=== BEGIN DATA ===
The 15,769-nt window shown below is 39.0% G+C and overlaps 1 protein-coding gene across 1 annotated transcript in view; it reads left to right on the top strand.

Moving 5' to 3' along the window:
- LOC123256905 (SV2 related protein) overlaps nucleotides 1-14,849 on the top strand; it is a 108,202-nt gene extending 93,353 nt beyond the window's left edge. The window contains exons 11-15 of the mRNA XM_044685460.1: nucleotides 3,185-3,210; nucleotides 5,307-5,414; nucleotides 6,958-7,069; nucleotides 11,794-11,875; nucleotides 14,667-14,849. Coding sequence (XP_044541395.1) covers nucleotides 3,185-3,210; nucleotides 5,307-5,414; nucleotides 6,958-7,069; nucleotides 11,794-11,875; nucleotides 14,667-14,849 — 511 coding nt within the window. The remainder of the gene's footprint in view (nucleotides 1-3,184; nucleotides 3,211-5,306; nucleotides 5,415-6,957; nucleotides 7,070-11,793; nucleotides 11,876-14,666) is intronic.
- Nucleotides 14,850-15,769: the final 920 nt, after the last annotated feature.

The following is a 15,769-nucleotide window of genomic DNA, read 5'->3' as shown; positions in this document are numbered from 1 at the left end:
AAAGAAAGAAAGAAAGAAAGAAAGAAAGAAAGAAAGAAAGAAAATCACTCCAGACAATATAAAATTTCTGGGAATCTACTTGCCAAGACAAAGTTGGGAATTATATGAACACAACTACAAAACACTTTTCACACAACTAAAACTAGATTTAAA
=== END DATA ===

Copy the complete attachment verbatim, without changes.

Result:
The 15,769-nt window shown below is 39.0% G+C and overlaps 1 protein-coding gene across 1 annotated transcript in view; it reads left to right on the top strand.

Moving 5' to 3' along the window:
- LOC123256905 (SV2 related protein) overlaps nucleotides 1-14,849 on the top strand; it is a 108,202-nt gene extending 93,353 nt beyond the window's left edge. The window contains exons 11-15 of the mRNA XM_044685460.1: nucleotides 3,185-3,210; nucleotides 5,307-5,414; nucleotides 6,958-7,069; nucleotides 11,794-11,875; nucleotides 14,667-14,849. Coding sequence (XP_044541395.1) covers nucleotides 3,185-3,210; nucleotides 5,307-5,414; nucleotides 6,958-7,069; nucleotides 11,794-11,875; nucleotides 14,667-14,849 — 511 coding nt within the window. The remainder of the gene's footprint in view (nucleotides 1-3,184; nucleotides 3,211-5,306; nucleotides 5,415-6,957; nucleotides 7,070-11,793; nucleotides 11,876-14,666) is intronic.
- Nucleotides 14,850-15,769: the final 920 nt, after the last annotated feature.

The following is a 15,769-nucleotide window of genomic DNA, read 5'->3' as shown; positions in this document are numbered from 1 at the left end:
AAAGAAAGAAAGAAAGAAAGAAAGAAAGAAAGAAAGAAAGAAAATCACTCCAGACAATATAAAATTTCTGGGAATCTACTTGCCAAGACAAAGTTGGGAATTATATGAACACAACTACAAAACACTTTTCACACAACTAAAACTAGATTTAAA